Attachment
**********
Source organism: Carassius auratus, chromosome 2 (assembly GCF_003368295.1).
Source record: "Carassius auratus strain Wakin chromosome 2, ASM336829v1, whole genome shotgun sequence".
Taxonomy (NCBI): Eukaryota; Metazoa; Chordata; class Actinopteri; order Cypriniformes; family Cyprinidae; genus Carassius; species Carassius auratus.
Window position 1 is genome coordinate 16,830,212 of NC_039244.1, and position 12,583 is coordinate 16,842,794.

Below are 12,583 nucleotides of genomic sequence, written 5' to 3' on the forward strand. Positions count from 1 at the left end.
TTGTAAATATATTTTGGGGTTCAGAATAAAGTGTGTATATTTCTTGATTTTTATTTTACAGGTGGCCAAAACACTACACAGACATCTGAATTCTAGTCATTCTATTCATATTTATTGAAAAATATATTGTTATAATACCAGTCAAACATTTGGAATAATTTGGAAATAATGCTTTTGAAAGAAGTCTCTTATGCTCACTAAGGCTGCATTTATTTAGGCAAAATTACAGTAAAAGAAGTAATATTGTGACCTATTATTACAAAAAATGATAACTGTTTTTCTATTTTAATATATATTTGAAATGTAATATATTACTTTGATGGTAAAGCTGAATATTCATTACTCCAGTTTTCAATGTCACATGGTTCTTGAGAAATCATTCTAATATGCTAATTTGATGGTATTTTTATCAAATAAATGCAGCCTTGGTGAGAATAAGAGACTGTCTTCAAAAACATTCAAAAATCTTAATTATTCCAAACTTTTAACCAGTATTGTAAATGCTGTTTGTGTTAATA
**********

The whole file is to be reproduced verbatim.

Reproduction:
Source organism: Carassius auratus, chromosome 2 (assembly GCF_003368295.1).
Source record: "Carassius auratus strain Wakin chromosome 2, ASM336829v1, whole genome shotgun sequence".
Taxonomy (NCBI): Eukaryota; Metazoa; Chordata; class Actinopteri; order Cypriniformes; family Cyprinidae; genus Carassius; species Carassius auratus.
Window position 1 is genome coordinate 16,830,212 of NC_039244.1, and position 12,583 is coordinate 16,842,794.

Below are 12,583 nucleotides of genomic sequence, written 5' to 3' on the forward strand. Positions count from 1 at the left end.
TTGTAAATATATTTTGGGGTTCAGAATAAAGTGTGTATATTTCTTGATTTTTATTTTACAGGTGGCCAAAACACTACACAGACATCTGAATTCTAGTCATTCTATTCATATTTATTGAAAAATATATTGTTATAATACCAGTCAAACATTTGGAATAATTTGGAAATAATGCTTTTGAAAGAAGTCTCTTATGCTCACTAAGGCTGCATTTATTTAGGCAAAATTACAGTAAAAGAAGTAATATTGTGACCTATTATTACAAAAAATGATAACTGTTTTTCTATTTTAATATATATTTGAAATGTAATATATTACTTTGATGGTAAAGCTGAATATTCATTACTCCAGTTTTCAATGTCACATGGTTCTTGAGAAATCATTCTAATATGCTAATTTGATGGTATTTTTATCAAATAAATGCAGCCTTGGTGAGAATAAGAGACTGTCTTCAAAAACATTCAAAAATCTTAATTATTCCAAACTTTTAACCAGTATTGTAAATGCTGTTTGTGTTAATA